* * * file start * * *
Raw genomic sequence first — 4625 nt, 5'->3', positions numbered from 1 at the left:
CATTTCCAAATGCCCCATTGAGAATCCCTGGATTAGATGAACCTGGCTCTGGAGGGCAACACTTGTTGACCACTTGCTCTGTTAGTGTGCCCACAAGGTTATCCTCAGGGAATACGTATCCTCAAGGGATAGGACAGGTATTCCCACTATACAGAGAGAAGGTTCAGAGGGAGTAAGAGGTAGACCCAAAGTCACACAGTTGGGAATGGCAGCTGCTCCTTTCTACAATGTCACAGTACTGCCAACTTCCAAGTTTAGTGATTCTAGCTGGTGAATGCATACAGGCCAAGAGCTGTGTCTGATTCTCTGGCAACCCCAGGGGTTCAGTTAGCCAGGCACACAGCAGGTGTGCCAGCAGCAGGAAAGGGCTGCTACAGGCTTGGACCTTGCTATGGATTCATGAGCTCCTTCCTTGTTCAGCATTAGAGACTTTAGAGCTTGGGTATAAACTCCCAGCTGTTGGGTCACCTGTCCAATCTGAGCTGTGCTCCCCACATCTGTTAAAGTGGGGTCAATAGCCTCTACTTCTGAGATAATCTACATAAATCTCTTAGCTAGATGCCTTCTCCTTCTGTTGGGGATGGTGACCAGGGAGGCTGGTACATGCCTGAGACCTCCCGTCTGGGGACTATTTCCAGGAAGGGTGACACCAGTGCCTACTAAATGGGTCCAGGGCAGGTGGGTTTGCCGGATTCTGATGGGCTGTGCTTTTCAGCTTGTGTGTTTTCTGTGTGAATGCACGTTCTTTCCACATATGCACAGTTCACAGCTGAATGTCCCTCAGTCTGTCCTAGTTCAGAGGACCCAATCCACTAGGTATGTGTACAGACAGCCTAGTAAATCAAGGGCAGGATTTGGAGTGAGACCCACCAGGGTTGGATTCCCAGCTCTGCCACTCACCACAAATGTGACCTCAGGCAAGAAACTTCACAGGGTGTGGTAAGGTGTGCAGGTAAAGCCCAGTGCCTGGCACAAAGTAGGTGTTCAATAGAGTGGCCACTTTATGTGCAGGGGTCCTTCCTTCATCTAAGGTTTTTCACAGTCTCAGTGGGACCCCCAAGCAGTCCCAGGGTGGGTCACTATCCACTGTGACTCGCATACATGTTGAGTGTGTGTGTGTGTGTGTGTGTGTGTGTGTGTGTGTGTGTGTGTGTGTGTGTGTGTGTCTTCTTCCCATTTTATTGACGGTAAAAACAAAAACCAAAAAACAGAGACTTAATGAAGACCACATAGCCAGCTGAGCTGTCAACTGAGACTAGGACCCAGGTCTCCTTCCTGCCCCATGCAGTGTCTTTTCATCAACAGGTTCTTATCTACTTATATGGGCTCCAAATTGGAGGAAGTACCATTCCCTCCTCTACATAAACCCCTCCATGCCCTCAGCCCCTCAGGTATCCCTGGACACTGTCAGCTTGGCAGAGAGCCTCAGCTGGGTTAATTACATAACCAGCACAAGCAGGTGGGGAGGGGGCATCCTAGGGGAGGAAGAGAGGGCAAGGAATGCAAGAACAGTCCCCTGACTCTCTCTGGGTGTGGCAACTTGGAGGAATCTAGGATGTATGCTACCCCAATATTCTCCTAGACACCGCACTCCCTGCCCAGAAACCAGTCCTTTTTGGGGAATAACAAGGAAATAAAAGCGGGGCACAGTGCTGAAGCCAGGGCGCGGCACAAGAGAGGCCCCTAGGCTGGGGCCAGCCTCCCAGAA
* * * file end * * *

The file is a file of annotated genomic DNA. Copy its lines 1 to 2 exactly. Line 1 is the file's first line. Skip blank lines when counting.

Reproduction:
Raw genomic sequence first — 4625 nt, 5'->3', positions numbered from 1 at the left:
CATTTCCAAATGCCCCATTGAGAATCCCTGGATTAGATGAACCTGGCTCTGGAGGGCAACACTTGTTGACCACTTGCTCTGTTAGTGTGCCCACAAGGTTATCCTCAGGGAATACGTATCCTCAAGGGATAGGACAGGTATTCCCACTATACAGAGAGAAGGTTCAGAGGGAGTAAGAGGTAGACCCAAAGTCACACAGTTGGGAATGGCAGCTGCTCCTTTCTACAATGTCACAGTACTGCCAACTTCCAAGTTTAGTGATTCTAGCTGGTGAATGCATACAGGCCAAGAGCTGTGTCTGATTCTCTGGCAACCCCAGGGGTTCAGTTAGCCAGGCACACAGCAGGTGTGCCAGCAGCAGGAAAGGGCTGCTACAGGCTTGGACCTTGCTATGGATTCATGAGCTCCTTCCTTGTTCAGCATTAGAGACTTTAGAGCTTGGGTATAAACTCCCAGCTGTTGGGTCACCTGTCCAATCTGAGCTGTGCTCCCCACATCTGTTAAAGTGGGGTCAATAGCCTCTACTTCTGAGATAATCTACATAAATCTCTTAGCTAGATGCCTTCTCCTTCTGTTGGGGATGGTGACCAGGGAGGCTGGTACATGCCTGAGACCTCCCGTCTGGGGACTATTTCCAGGAAGGGTGACACCAGTGCCTACTAAATGGGTCCAGGGCAGGTGGGTTTGCCGGATTCTGATGGGCTGTGCTTTTCAGCTTGTGTGTTTTCTGTGTGAATGCACGTTCTTTCCACATATGCACAGTTCACAGCTGAATGTCCCTCAGTCTGTCCTAGTTCAGAGGACCCAATCCACTAGGTATGTGTACAGACAGCCTAGTAAATCAAGGGCAGGATTTGGAGTGAGACCCACCAGGGTTGGATTCCCAGCTCTGCCACTCACCACAAATGTGACCTCAGGCAAGAAACTTCACAGGGTGTGGTAAGGTGTGCAGGTAAAGCCCAGTGCCTGGCACAAAGTAGGTGTTCAATAGAGTGGCCACTTTATGTGCAGGGGTCCTTCCTTCATCTAAGGTTTTTCACAGTCTCAGTGGGACCCCCAAGCAGTCCCAGGGTGGGTCACTATCCACTGTGACTCGCATACATGTTGAGTGTGTGTGTGTGTGTGTGTGTGTGTGTGTGTGTGTGTGTGTGTGTGTGTGTGTGTGTCTTCTTCCCATTTTATTGACGGTAAAAACAAAAACCAAAAAACAGAGACTTAATGAAGACCACATAGCCAGCTGAGCTGTCAACTGAGACTAGGACCCAGGTCTCCTTCCTGCCCCATGCAGTGTCTTTTCATCAACAGGTTCTTATCTACTTATATGGGCTCCAAATTGGAGGAAGTACCATTCCCTCCTCTACATAAACCCCTCCATGCCCTCAGCCCCTCAGGTATCCCTGGACACTGTCAGCTTGGCAGAGAGCCTCAGCTGGGTTAATTACATAACCAGCACAAGCAGGTGGGGAGGGGGCATCCTAGGGGAGGAAGAGAGGGCAAGGAATGCAAGAACAGTCCCCTGACTCTCTCTGGGTGTGGCAACTTGGAGGAATCTAGGATGTATGCTACCCCAATATTCTCCTAGACACCGCACTCCCTGCCCAGAAACCAGTCCTTTTTGGGGAATAACAAGGAAATAAAAGCGGGGCACAGTGCTGAAGCCAGGGCGCGGCACAAGAGAGGCCCCTAGGCTGGGGCCAGCCTCCCAGAA